Thirdly, the economic situation in Syria has begun deteriorating even faster in the last couple of years. Extreme poverty is on the rise amongst Syrians, which the regime and its allies have sought to blame on sanctions. At the recent Brussels Conference held virtually this June, Lebanon as well as other regime allies all mentioned the issue of sanctions. Not so long ago, the regime allowed the UN Special Rapporteur on Unilateral Coercive Measures to visit Syria; something the regime did not do for other UN human rights procedures; in an attempt to increase the attention given to sanctions. Additionally, now that the regime controls more land, more UN agencies and international aid NGOs have started operating in government-held areas. Some of these actors have called for a review of sanctions regimes to assist in delivering aid; an example is a report issued by the Norwegian Refugee Council in April 2020. This brought the sanctions debate further to the forefront.

Fourthly, the regime and its allies, many of whom are complicit in its abuses, started campaigning for sanctions to be lifted and for reconstruction funds to be provided in an amplified manner. This created a worry amongst human rights-driven Syrian civil society entities and individuals, who saw it as a move to ignore any sort of justice attempts and move towards a post-conflict scenario. They also saw the call to lift sanctions as potentially rewarding criminals.

Finally, at a time of no Western political leadership on Syria, sanctions were among the very few tools that Western states were prepared to use further. The Caesar Act and recent EU designations are examples of such willingness. This presented an opportunity for those who saw sanctions as an accountability tool to engage with those states. At the same time, even those who oppose sanctions, and are either unable or unwilling to engage with the parties that committed the crimes to cease their sanctioning behavior (i.e., the Assad regime and its allies), have still been able to access Western states to lobby for their removal. The discussion on sanctions with Western policy makers, regardless of where you stand on them, is more accessible.

The complex nature of the outlined context has imposed inevitable dilemmas on Syrian civil society vis-à-vis the sanctions. One of these concerns the complexity of sanctions, while another pertains to their cost.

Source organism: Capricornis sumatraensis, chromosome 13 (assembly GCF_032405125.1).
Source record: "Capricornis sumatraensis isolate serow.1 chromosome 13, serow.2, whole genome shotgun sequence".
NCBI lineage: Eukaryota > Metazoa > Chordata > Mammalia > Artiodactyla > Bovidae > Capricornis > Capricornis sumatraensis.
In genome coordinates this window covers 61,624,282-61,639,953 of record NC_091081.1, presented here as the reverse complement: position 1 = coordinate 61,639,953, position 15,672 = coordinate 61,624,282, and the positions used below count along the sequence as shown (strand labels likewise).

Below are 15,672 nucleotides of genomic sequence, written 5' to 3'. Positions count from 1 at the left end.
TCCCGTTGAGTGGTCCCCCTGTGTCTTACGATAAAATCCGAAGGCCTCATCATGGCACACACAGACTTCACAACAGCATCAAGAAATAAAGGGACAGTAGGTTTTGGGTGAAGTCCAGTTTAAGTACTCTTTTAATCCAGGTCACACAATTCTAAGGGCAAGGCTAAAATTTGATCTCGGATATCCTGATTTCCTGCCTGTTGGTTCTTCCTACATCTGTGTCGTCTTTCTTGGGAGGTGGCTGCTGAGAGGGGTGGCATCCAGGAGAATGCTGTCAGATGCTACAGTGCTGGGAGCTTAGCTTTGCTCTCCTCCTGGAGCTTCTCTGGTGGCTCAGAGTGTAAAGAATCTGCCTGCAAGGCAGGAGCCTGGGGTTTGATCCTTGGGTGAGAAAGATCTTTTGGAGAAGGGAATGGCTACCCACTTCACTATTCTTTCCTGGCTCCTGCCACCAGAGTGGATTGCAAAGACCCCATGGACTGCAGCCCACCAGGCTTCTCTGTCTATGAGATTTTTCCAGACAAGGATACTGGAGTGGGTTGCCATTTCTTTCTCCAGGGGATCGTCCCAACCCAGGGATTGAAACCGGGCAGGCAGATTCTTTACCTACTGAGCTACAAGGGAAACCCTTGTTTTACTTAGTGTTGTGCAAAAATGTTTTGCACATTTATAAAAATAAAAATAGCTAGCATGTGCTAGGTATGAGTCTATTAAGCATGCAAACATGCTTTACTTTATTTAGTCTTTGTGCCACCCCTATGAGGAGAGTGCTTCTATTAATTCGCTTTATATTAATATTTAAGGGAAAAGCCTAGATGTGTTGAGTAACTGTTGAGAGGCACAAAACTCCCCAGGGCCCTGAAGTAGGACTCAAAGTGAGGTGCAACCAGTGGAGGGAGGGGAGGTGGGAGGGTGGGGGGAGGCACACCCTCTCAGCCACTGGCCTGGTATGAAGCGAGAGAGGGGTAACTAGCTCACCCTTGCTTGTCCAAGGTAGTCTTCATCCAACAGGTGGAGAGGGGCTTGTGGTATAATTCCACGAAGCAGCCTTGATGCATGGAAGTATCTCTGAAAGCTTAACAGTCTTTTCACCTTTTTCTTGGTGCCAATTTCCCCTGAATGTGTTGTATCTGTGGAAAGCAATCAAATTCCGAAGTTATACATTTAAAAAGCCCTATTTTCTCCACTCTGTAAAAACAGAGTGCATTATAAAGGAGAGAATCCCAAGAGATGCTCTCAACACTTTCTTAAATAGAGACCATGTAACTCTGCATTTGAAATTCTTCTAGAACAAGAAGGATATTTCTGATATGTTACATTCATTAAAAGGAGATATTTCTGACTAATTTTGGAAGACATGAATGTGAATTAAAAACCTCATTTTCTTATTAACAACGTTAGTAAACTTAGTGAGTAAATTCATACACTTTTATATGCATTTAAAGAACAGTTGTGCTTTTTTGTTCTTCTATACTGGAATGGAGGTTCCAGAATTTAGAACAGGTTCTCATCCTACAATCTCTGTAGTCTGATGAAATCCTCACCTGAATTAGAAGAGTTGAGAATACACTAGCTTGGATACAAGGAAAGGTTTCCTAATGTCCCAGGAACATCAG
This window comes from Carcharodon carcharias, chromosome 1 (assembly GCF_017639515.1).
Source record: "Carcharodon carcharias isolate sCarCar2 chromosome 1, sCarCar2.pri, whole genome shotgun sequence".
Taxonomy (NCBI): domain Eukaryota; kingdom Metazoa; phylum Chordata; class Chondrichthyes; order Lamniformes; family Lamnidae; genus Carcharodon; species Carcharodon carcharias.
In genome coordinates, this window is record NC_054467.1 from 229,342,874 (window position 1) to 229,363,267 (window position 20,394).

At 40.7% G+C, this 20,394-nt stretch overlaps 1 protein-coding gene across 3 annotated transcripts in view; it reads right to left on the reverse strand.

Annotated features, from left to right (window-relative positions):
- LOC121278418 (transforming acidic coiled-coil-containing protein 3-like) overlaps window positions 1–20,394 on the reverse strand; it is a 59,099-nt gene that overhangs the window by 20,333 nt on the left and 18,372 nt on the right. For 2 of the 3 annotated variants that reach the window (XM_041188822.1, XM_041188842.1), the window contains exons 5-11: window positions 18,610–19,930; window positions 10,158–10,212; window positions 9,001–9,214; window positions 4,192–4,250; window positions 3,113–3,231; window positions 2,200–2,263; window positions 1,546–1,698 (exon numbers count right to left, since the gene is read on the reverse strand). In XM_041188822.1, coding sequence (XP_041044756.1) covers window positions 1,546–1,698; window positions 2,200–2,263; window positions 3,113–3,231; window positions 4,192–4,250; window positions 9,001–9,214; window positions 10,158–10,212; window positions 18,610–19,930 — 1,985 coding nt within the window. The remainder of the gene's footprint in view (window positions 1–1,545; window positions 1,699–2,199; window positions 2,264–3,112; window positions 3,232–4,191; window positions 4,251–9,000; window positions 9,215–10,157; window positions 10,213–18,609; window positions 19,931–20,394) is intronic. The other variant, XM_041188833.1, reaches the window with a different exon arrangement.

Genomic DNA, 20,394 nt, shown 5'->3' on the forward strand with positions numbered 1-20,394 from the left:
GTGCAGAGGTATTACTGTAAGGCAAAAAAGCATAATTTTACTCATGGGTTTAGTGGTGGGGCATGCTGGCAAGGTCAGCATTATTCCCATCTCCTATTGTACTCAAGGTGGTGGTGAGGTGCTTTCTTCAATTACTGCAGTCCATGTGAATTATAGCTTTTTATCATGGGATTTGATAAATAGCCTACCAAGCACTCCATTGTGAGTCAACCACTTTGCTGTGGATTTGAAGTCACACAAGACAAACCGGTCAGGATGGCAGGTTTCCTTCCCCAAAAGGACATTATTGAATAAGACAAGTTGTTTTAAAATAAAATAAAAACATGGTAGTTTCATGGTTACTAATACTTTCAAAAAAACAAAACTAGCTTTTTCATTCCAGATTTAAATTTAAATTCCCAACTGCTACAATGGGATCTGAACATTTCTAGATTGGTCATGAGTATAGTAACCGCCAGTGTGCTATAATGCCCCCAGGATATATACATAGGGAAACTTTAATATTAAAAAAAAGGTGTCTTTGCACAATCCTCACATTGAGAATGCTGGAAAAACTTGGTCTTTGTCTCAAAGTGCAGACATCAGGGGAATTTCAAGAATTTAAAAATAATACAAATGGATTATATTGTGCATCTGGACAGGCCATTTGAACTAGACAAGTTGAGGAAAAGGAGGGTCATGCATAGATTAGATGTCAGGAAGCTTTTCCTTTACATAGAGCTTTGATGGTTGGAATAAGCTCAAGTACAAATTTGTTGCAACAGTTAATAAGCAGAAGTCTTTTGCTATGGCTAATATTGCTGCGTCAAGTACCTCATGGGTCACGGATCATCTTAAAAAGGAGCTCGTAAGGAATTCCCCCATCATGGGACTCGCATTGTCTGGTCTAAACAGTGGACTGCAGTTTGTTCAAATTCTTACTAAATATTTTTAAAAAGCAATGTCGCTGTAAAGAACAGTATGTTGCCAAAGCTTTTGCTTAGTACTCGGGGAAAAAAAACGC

Dilemma I: Complexity of sanctions

In order to effectively approach any topic, it needs to be well understood and analyzed. When it comes to sanctions imposed on Syria, however, they are an incredibly complicated tool. The legal basis of sanctions, their listing criteria, modality, content, application, reach, impact, consequences, deployment strategy, and exemption clauses differ from country to country. The sectors, industries, and people they target and how they target them are also very different. All of the latter is contained in hard-to-find websites and documents running into the hundreds of pages. One need only look at the sheer number and content of the US Executive Orders and Laws and EU resolutions and decisions linked to sanctions to understand their complexity. There are more than 600 individuals listed on sanctions lists, let alone the entities, sectors, and prohibited activities. The number of humanitarian exemptions that also exist is very extensive. For example, Section 7432 of the Caesar Act related to waivers and exemptions lists a full page of conditions, which include the United States’ other international treaties or humanitarian reasons. In addition, sections 7425 and 7426 of the Act define the rules specific to supporting the work of NGOs and providing humanitarian assistance. The Caesar Act is only one of the many sanctions tools on which the US relies. When we at the Syrian Legal Development Programme; an organization with a Human Rights and Business Unit; tried to create a summarized paper on sanctions, it was about 50 pages long. There is a reason why lawyers dealing with sanctions are amongst the most senior, given the complexity of the matter.